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Rising gas prices are beginning to approach May 2011 levels, signifying that the economy hasn’t grown much in the past two years. Despite the recent drop in crude oil barrel prices, state governments and environmentalists are actually pushing for an increase in gas taxes. The federal gas tax currently sits at 18.4 cents per gallon, but recent proposals are looking to raise the tax 2 cents annually over the next five years.

Environmentalists see the gas tax as a way to promote green energy standards. In the New York Times, proponents argue that:

“[I]f our goal is to get Americans to drive less and use more fuel-efficient vehicles, and to reduce air pollution and the emission of greenhouse gases, gas prices need to be even higher.”

American’s have already seen increases in income taxes and insurance premiums. A gas tax would further limit purchasing power. Raising the price of gas might not hurt cities that have reliable public transportation, but a majority of the country's commuters will feel the impact immediately.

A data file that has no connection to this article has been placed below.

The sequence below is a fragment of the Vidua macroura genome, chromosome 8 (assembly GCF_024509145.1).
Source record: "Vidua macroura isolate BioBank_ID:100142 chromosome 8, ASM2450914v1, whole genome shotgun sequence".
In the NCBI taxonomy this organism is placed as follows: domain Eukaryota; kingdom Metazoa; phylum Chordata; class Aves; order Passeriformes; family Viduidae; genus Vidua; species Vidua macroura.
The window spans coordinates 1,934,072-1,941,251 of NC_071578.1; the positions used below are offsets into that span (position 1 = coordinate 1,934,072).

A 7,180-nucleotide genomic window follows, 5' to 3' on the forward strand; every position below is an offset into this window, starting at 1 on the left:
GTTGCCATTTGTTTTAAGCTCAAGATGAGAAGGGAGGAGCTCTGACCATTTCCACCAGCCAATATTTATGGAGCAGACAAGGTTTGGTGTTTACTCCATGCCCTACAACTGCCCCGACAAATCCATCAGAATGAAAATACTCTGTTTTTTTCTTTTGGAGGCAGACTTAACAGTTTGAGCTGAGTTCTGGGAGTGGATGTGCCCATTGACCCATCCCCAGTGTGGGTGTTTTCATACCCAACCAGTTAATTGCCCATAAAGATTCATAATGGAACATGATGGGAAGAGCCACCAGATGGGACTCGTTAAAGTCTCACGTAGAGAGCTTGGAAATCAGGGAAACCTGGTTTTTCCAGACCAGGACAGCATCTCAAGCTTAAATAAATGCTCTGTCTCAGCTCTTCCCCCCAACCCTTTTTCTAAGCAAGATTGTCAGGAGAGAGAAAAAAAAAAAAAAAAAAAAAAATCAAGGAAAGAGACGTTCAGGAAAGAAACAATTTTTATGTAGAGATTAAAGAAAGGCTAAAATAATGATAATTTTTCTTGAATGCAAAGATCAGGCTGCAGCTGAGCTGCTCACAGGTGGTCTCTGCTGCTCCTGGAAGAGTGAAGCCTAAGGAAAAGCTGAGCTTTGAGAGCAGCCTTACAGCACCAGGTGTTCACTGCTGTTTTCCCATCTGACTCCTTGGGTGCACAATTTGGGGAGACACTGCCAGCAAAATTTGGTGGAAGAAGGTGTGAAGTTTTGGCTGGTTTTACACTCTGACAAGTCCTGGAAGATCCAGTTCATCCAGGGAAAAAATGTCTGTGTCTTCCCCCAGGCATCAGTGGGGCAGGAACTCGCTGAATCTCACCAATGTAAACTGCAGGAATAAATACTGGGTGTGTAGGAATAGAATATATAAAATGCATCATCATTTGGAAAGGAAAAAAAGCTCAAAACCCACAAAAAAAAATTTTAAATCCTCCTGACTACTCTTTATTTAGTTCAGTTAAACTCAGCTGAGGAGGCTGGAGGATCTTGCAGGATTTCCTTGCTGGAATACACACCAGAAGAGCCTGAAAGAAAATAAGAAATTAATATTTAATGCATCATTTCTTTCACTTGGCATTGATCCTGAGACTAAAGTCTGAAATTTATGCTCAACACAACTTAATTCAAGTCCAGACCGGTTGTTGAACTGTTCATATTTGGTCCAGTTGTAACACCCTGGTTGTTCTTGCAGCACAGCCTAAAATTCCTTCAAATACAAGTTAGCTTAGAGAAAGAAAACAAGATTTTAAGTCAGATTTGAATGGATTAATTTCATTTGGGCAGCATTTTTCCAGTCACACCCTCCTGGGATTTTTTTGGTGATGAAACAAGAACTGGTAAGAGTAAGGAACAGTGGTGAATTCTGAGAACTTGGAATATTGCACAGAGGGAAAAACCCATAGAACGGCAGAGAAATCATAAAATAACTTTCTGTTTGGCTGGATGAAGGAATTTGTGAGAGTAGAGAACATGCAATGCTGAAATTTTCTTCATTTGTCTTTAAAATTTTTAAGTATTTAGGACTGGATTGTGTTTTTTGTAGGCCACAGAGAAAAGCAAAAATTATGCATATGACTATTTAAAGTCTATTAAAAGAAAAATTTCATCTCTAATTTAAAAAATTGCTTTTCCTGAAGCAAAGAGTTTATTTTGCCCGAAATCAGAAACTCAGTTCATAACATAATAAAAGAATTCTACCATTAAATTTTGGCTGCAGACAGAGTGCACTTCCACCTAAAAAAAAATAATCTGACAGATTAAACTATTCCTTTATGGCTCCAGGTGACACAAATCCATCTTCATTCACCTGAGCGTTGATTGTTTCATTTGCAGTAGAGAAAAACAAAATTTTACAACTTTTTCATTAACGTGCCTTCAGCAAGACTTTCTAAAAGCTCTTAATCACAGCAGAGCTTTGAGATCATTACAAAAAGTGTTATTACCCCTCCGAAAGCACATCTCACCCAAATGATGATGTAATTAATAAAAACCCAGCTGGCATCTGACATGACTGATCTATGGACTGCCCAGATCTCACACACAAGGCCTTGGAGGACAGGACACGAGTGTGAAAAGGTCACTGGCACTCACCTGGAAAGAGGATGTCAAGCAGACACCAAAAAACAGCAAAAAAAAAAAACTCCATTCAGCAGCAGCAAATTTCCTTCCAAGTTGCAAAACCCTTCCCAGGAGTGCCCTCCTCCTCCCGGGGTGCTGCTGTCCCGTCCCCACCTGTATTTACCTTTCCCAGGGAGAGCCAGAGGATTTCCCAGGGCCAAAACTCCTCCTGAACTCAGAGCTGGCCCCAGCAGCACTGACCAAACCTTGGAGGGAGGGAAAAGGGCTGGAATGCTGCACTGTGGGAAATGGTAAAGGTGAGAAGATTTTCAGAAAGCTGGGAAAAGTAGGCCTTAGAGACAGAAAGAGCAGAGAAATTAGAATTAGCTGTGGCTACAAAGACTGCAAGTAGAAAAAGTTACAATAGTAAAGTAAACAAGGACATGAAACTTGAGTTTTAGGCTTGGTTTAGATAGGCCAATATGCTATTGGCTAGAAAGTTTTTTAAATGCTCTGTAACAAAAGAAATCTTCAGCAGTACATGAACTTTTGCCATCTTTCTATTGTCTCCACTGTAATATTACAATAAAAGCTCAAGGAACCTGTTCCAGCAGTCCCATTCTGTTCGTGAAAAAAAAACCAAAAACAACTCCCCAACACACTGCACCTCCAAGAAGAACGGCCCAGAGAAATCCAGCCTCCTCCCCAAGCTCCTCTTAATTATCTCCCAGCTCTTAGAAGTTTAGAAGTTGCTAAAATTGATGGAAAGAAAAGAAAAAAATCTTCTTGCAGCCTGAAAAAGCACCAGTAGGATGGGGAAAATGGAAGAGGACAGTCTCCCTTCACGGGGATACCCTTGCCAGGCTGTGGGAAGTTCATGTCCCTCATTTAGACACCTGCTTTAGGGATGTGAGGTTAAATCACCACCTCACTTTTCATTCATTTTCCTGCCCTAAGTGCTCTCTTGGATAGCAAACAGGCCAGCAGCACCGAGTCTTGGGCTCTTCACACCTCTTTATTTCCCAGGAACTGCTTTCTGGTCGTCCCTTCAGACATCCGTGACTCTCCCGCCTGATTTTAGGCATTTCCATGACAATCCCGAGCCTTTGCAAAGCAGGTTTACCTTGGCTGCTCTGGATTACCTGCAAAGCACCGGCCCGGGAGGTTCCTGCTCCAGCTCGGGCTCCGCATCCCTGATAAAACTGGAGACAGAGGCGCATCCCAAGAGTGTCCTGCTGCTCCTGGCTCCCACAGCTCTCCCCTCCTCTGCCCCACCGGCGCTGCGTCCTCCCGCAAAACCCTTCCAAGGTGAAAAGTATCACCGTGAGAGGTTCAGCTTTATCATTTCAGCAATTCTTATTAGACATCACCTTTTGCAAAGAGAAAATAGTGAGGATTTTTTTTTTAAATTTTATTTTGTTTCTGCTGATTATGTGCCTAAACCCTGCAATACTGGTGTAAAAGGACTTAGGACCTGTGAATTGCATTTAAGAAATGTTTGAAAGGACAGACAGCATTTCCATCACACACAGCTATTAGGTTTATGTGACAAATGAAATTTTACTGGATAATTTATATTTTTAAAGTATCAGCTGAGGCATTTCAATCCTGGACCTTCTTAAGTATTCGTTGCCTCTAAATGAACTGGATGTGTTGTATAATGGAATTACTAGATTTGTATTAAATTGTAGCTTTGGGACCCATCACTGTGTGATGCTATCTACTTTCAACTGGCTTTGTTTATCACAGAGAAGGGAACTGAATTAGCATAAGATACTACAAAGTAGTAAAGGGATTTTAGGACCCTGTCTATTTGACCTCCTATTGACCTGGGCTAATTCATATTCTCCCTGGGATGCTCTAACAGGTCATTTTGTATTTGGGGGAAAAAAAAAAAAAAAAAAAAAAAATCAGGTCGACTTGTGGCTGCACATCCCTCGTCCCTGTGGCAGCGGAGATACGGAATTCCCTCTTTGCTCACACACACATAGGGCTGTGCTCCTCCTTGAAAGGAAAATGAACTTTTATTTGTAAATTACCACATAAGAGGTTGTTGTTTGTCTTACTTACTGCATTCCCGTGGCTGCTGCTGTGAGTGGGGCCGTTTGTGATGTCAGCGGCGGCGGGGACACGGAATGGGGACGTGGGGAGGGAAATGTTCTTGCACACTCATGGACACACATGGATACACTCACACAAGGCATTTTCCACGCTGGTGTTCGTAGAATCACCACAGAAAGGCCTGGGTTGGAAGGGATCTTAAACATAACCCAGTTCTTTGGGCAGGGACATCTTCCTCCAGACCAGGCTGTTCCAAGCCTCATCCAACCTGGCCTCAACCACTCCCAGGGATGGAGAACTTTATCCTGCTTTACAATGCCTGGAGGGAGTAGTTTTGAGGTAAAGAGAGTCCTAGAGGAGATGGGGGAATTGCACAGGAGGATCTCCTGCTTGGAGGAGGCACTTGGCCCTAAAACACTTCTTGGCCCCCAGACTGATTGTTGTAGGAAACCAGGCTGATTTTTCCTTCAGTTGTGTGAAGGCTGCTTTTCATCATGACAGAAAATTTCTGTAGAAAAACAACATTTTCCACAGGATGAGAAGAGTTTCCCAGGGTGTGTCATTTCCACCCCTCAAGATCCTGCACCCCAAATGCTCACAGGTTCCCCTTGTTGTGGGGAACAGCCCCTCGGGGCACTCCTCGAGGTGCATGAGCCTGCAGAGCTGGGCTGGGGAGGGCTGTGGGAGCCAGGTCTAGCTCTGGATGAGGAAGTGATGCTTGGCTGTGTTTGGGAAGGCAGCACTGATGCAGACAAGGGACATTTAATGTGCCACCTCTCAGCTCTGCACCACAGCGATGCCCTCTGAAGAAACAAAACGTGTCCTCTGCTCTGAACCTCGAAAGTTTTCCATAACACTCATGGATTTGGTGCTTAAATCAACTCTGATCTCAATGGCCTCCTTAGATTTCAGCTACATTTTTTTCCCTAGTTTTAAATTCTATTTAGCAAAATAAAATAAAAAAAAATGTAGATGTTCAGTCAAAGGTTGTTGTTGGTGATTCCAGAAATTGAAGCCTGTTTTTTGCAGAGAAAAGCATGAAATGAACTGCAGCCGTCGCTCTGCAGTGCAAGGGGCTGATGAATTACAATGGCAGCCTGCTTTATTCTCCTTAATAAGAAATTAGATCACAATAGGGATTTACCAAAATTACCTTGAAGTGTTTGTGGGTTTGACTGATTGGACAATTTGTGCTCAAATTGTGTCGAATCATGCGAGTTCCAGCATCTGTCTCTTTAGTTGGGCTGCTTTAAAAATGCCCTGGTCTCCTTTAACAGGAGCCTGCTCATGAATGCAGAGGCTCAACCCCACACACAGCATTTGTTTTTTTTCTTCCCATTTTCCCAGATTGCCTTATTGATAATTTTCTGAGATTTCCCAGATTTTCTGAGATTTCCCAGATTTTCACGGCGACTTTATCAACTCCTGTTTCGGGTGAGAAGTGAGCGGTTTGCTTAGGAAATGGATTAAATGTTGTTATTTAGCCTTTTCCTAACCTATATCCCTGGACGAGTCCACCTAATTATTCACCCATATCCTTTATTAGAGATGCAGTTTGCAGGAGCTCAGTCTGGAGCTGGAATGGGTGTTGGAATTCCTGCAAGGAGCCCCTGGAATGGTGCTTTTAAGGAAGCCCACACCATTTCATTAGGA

Even numerous green failures haven't deterred the movement from promoting electric cars as an alternative to buying gas. Billions of stimulus dollars have been pumped into companies such as Tesla. But in a recent review, critics doubt its reliability as a commutable car.

“I discovered on a recent test drive of the company’s high-performance Model S sedan, theory can be trumped by reality, especially when Northeast temperatures plunge. Nearing New York, I made the first of several calls to Tesla officials about my creeping range anxiety. The woman who had delivered the car told me to turn off the cruise control; company executives later told me that advice was wrong. All the while, my feet were freezing and my knuckles were turning white.”

America’s infrastructure admittedly needs repair, and if further developments on the Keystone Pipeline progressed, the country would be able to handle incremental increases in gas prices. Until then, any changes to gas taxes will only hurt lower and middle class families.

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Dalton Vogler

Dalton Vogler is a Townhall Digital Content Specialist.